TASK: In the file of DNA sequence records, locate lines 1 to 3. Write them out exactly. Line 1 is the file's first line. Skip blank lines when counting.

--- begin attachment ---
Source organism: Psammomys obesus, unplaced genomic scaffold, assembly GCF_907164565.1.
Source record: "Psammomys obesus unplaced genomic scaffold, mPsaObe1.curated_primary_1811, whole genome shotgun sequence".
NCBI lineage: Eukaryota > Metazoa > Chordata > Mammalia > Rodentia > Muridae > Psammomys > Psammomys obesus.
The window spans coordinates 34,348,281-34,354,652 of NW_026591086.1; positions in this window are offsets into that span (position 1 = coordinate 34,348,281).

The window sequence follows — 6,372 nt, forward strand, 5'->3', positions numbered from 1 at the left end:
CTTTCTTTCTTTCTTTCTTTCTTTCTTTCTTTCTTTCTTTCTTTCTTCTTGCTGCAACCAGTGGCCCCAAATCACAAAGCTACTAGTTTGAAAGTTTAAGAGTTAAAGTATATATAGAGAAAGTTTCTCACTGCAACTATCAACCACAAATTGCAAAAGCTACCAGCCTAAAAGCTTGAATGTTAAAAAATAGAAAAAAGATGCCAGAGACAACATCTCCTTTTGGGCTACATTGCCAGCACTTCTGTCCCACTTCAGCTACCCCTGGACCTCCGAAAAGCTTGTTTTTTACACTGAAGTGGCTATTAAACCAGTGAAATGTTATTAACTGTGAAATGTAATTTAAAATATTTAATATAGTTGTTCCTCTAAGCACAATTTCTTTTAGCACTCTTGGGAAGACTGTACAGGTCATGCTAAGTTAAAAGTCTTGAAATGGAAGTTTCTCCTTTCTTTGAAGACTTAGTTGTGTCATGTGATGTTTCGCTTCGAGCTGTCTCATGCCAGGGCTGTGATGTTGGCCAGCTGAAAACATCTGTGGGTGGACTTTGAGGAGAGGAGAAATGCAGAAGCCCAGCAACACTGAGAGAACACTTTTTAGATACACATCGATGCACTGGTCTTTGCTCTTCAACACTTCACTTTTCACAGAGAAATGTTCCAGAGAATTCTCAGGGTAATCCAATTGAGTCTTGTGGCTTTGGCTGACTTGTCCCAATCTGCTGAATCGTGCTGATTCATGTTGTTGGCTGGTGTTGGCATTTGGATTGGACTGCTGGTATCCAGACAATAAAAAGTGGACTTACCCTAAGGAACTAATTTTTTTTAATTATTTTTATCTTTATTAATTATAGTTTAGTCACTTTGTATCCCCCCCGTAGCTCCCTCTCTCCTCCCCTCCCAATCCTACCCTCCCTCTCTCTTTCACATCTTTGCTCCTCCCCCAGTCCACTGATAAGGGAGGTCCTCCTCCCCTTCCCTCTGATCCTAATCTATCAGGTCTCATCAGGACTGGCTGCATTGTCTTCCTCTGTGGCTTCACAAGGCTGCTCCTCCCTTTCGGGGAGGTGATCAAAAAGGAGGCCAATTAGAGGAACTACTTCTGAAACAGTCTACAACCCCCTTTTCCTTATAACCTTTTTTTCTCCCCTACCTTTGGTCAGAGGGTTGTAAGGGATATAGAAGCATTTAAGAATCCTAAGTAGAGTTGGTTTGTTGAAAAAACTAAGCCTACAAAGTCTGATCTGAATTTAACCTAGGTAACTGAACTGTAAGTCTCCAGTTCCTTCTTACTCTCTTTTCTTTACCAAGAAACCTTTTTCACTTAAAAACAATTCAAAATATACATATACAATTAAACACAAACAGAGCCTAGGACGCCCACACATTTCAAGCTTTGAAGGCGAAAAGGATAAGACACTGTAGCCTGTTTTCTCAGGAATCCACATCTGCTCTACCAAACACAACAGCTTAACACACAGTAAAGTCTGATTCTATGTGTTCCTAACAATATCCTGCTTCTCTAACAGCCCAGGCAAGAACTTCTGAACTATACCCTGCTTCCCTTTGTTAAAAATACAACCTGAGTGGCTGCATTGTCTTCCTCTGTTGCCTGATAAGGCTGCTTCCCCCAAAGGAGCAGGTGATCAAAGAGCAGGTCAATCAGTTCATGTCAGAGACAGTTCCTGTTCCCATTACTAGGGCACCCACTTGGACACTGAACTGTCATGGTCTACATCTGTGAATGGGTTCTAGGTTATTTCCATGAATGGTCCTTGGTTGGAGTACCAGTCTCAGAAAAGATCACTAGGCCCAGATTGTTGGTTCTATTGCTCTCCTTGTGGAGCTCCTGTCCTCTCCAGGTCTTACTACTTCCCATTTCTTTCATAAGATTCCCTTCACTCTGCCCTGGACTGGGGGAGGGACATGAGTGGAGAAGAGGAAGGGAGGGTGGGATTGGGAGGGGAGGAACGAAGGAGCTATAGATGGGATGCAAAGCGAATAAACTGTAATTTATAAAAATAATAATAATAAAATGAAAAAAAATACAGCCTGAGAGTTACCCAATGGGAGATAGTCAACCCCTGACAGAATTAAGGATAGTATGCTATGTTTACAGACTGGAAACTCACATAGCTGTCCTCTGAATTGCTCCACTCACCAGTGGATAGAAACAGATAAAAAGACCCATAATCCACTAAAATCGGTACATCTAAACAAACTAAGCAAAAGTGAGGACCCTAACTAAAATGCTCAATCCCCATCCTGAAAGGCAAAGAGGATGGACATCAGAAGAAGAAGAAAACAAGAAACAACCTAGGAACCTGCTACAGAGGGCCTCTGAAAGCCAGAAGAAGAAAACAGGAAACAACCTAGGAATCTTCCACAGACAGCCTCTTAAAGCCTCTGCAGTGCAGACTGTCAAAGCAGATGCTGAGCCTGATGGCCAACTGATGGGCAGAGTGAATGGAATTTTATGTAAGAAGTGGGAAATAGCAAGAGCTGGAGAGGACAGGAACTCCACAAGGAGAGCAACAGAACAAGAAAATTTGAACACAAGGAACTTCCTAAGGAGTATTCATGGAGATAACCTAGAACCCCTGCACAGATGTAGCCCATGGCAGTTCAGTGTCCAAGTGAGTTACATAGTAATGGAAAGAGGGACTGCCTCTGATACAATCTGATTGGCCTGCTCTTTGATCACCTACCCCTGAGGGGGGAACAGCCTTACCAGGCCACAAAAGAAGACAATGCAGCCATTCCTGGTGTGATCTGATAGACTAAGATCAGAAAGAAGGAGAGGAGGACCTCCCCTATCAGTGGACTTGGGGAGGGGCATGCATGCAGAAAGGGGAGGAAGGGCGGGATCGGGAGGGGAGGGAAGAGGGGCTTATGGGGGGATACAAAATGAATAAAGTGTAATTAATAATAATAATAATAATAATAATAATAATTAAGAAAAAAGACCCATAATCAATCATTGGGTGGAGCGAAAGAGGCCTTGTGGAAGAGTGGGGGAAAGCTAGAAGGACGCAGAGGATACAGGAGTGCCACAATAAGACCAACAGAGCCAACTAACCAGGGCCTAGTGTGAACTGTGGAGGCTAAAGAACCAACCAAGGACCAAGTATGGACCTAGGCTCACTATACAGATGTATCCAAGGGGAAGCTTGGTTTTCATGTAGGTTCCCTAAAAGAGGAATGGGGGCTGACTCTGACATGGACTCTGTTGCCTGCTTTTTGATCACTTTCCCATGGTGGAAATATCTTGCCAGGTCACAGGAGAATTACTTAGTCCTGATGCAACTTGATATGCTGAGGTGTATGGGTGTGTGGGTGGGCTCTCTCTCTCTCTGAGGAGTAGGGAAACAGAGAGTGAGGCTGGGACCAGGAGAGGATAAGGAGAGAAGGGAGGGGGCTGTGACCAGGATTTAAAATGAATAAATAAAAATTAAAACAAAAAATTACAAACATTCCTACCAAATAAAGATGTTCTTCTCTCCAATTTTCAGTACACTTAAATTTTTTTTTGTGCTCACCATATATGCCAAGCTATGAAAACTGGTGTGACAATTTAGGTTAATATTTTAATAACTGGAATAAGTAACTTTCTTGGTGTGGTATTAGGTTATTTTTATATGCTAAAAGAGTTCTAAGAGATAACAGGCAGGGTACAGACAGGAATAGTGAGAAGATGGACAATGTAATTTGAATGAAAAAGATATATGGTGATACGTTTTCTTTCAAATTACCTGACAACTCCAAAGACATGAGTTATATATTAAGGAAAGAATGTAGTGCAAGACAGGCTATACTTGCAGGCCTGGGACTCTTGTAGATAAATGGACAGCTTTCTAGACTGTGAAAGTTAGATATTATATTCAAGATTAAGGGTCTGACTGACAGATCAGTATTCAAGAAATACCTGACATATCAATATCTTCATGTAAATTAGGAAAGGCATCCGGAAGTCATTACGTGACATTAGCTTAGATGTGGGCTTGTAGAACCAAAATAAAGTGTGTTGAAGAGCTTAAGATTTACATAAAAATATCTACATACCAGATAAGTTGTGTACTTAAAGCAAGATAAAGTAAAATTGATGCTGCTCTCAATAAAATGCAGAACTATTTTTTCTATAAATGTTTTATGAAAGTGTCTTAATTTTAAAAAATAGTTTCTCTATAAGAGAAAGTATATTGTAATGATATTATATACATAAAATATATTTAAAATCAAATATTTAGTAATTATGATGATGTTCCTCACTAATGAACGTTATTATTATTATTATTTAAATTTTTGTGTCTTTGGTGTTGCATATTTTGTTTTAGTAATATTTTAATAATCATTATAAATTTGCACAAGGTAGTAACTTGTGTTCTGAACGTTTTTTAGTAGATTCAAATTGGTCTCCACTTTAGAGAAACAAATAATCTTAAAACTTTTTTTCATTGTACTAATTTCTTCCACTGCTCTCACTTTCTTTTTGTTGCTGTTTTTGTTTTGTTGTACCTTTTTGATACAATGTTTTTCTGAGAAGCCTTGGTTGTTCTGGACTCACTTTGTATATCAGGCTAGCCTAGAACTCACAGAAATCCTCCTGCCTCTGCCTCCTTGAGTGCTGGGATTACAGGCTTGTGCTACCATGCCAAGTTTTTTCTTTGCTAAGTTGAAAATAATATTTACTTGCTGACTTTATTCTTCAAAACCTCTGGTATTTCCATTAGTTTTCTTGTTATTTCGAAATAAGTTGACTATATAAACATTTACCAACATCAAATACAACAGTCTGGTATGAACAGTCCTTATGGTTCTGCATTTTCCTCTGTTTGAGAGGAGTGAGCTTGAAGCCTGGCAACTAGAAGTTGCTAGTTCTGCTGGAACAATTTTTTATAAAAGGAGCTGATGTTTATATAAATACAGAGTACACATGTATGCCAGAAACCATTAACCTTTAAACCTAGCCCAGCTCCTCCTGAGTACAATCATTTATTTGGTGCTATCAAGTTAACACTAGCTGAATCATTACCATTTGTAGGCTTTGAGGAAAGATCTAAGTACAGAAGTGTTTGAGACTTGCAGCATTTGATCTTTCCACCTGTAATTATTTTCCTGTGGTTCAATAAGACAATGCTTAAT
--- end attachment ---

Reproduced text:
Source organism: Psammomys obesus, unplaced genomic scaffold, assembly GCF_907164565.1.
Source record: "Psammomys obesus unplaced genomic scaffold, mPsaObe1.curated_primary_1811, whole genome shotgun sequence".
NCBI lineage: Eukaryota > Metazoa > Chordata > Mammalia > Rodentia > Muridae > Psammomys > Psammomys obesus.